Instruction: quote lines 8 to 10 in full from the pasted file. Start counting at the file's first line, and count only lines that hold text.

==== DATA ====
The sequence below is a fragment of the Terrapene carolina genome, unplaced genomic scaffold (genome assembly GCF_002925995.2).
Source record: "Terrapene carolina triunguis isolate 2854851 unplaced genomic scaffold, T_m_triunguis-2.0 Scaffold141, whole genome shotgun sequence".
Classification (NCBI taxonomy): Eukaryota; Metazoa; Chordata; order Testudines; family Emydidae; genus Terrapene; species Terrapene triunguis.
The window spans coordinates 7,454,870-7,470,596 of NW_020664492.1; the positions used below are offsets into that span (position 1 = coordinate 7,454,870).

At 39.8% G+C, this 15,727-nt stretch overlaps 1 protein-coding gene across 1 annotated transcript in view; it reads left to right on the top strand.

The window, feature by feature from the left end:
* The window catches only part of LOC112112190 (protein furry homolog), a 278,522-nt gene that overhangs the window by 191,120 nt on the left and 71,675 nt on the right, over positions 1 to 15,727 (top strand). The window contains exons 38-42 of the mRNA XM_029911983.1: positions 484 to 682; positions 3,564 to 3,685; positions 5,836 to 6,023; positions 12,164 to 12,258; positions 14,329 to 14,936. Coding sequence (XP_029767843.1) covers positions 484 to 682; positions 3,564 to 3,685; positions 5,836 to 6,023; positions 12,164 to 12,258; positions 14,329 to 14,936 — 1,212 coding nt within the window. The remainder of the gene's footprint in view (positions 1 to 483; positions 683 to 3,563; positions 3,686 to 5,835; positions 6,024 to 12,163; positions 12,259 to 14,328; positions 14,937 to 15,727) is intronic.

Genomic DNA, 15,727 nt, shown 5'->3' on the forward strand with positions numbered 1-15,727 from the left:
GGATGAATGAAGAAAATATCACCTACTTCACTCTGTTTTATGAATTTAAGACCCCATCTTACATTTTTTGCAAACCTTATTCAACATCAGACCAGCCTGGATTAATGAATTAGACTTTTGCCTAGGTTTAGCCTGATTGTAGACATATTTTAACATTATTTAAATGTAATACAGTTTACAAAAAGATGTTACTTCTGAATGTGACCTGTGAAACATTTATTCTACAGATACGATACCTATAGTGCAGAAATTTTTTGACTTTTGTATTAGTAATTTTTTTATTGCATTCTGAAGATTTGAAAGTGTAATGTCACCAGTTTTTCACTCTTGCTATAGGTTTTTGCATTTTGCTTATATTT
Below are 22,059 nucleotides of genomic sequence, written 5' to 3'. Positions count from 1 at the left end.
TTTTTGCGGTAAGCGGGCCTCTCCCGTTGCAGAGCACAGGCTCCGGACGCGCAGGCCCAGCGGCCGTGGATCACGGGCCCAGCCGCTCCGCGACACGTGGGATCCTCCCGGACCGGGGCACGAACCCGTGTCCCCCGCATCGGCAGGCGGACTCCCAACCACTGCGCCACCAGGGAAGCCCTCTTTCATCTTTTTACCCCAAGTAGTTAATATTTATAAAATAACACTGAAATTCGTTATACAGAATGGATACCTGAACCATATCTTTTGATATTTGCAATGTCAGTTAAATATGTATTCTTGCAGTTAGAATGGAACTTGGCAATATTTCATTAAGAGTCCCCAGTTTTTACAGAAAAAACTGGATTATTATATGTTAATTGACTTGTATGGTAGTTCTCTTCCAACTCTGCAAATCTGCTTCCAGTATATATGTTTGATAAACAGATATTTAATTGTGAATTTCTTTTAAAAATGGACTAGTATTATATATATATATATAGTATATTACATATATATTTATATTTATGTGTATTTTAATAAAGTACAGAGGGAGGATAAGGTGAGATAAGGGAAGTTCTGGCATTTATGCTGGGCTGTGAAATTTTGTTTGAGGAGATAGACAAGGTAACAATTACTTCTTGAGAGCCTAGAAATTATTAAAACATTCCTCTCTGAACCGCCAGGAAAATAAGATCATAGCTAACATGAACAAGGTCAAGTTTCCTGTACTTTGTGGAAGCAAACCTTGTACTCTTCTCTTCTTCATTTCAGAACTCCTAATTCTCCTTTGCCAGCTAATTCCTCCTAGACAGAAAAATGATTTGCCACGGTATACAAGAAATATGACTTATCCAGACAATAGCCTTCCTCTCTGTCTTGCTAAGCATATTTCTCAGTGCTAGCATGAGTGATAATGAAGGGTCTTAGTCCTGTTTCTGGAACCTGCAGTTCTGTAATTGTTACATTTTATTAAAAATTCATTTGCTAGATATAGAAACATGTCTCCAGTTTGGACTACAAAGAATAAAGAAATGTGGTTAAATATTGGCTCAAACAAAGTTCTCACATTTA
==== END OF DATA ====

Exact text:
Genomic DNA, 15,727 nt, shown 5'->3' on the forward strand with positions numbered 1-15,727 from the left:
GGATGAATGAAGAAAATATCACCTACTTCACTCTGTTTTATGAATTTAAGACCCCATCTTACATTTTTTGCAAACCTTATTCAACATCAGACCAGCCTGGATTAATGAATTAGACTTTTGCCTAGGTTTAGCCTGATTGTAGACATATTTTAACATTATTTAAATGTAATACAGTTTACAAAAAGATGTTACTTCTGAATGTGACCTGTGAAACATTTATTCTACAGATACGATACCTATAGTGCAGAAATTTTTTGACTTTTGTATTAGTAATTTTTTTATTGCATTCTGAAGATTTGAAAGTGTAATGTCACCAGTTTTTCACTCTTGCTATAGGTTTTTGCATTTTGCTTATATTT
Below are 22,059 nucleotides of genomic sequence, written 5' to 3'. Positions count from 1 at the left end.